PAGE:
The Deshaun Watson Contract Was Always a Bad Idea. Now It’s Messing Up the QB Market.
The Baltimore Ravens are struggling to re-sign fan-favorite Lamar Jackson partly due to the Cleveland deal for the controversial QB
The Deshaun Watson contract keeps going from bad to worse, and not just for the Cleveland Browns, who so far have appeared to really Cleveland Browns-ed themselves again. This time they may have Browns-ed the entire NFL.
In an interview with legendary Browns signal-caller Bernie Kosar, who hosts his own talk show with former teammate Hanford Dixon, Ozzie Newsome, general manager of the Baltimore Ravens, revealed that his team’s owner said the Watson deal “did create some problems.” The conversation revolved around the Ravens’ heavily chronicled struggles to re-sign their former-MVP and fan-favorite quarterback Lamar Jackson.
Referring to Watson’s pact with the Browns within that context, Newsome said, “We have to figure out if that’s the norm or an outlier.”
It’s worth noting that Newsome tried to steer the conversation away from heavy-handed criticism of the Browns. He delivered his remark in a light-hearted manner and took time to say he doesn’t have the energy to worry too much about the reasons behind personnel moves that other organizations make. He has “enough problems” as it is managing his own team’s affairs, he said wryly.
But he was quoting his team’s owner, Steve Bisciotti, who told reporters in March 2022 that he wanted the Ravens to eventually come to a financial agreement with Jackson. “All I know is that his teammates love him and the front office loves him,” Bisciotti added.
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News had broken prior to the Bisciotti interview last year that Jackson wanted to delay contract talks so he could focus on football, a decision Bisciotti respected. One decision Bisciotti did not respect much was Cleveland’s choice to give Watson a fully-guaranteed contract valued at $230 million, after the Browns acquired the controversial quarterback in a trade that same month.
“Damn, I wish they hadn’t guaranteed the whole contract,” Ravens owner Steve Bisciotti also told reporters at NFL league meetings in March of last year. “I don’t know that he should’ve been the first guy to get a fully guaranteed contract. To me, that’s something that is groundbreaking, and it’ll make negotiations harder with others.”
Bisciotti may not have been the only NFL owner who felt that way, or was even willing to ensure those challenges were mitigated through nefarious means. In November, the NFL Players’ Association filed a claim against the owners, charging them with collusion. It appeared to the union that owners cooperated in an effort to disrupt the distribution of additional guaranteed contracts like the one Watson signed.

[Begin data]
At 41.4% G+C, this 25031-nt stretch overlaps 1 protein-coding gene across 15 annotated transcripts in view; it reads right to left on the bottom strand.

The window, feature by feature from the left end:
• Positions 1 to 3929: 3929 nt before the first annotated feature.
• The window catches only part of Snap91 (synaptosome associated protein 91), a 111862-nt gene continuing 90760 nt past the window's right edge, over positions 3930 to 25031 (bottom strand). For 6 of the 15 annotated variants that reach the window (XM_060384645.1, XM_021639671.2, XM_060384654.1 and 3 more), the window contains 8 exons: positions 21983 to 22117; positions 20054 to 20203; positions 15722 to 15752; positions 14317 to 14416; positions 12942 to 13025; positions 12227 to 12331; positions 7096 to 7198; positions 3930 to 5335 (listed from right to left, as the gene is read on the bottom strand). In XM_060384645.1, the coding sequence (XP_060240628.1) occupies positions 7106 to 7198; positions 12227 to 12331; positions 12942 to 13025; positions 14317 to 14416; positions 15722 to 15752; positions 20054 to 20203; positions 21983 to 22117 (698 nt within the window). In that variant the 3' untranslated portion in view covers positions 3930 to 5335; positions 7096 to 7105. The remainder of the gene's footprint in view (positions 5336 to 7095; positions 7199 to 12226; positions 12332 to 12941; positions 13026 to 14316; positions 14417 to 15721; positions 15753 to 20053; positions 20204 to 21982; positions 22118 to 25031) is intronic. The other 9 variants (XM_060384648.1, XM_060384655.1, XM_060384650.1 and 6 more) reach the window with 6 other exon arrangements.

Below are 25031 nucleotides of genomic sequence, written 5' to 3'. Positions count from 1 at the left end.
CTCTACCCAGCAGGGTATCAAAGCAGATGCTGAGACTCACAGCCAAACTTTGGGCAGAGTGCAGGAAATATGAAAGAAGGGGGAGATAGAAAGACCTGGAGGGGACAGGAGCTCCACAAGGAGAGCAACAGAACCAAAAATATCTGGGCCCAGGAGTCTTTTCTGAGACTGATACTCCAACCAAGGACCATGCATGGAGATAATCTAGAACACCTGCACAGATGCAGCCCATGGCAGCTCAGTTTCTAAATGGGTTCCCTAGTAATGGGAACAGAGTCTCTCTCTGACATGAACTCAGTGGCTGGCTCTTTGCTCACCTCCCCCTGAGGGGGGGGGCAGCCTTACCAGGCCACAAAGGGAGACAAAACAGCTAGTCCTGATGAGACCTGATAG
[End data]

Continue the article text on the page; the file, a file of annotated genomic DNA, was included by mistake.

Between March and November 2022, Watson served an 11-game suspension and paid a $5 million fine after settling nearly two-dozen civil suits with women who accused him of sexual misconduct. The penalties against Watson handed down by the NFL were criticized by a number of media outlets and organizations, including the National Organization for Women, which said they were “nowhere near enough.” ESPN reporter Ed Werder tweeted last August when the penalties were announced that Watson’s salary for 2022, which was long-expected to be limited by a suspension as the civil suits loomed, was a little more than $1 million. That meant Watson would only lose $632,500 due to the suspension, while the fine amounted to an additional 2.2% of Watson’s total salary across the contract.
Watson was set to make $46 million in 2023 with the Browns, but the team has since restructured the deal. Still, per The Athletic, he’ll earn $19.1 million this coming season, before his yearly salary skyrockets to $64 million the following three.
The Browns — the AFC’s poster boys of long-standing futility — needed to rework the contract to clear salary cap space. But their deal with Watson, which set an NFL record for guaranteed money, has already looked bad, not just due to its off-the-field, public-relations implications, but on the gridiron as well. Though Watson was behind the eight ball in returning to NFL action after an extended absence to begin with, he did not impress at all last season. On his way to a 3-3 record as a starter, he finished his six games with a paltry 79.1 quarterback rating. For context, Baker Mayfield, who the Browns gave up on for Watson, had a 79 rating last season. He also switched teams twice, unable to hack it even with the Carolina Panthers, who were so desperate for better QB play they turned to former Jets first-round bust Sam Darnold for relief. (In four previous seasons Darnold exceeded a 79.1 rating once — barely; though he did perform well for the Panthers, scoring a 92.6 rating.)
That’s the kind of company Watson is in now when it comes to quarterback comparisons. Prior to his legal issues, though, he was actually more like Lamar Jackson. Even with a poor 2022 under his belt, Watson has played in 10 fewer games than Jackson in the NFL and has thrown 230 more completed passes, 10 more touchdowns and just three more interceptions. Jackson’s quarterback rating? 102.6. Watson’s sits at 103.9.
Whether or not Watson, who’s still only 27 years old (the same age as Patrick Mahomes), can return to form on the field remains to be seen. In the meantime, the Ravens have to figure out how the comparison between him and Jackson should impact their long-term contract talks, lest they want to see Jackson play for the Detroit Lions, who’ve emerged as a betting favorite to land him.
That might ultimately make the most sense in a way. The Lions are basically the Browns of the NFC.
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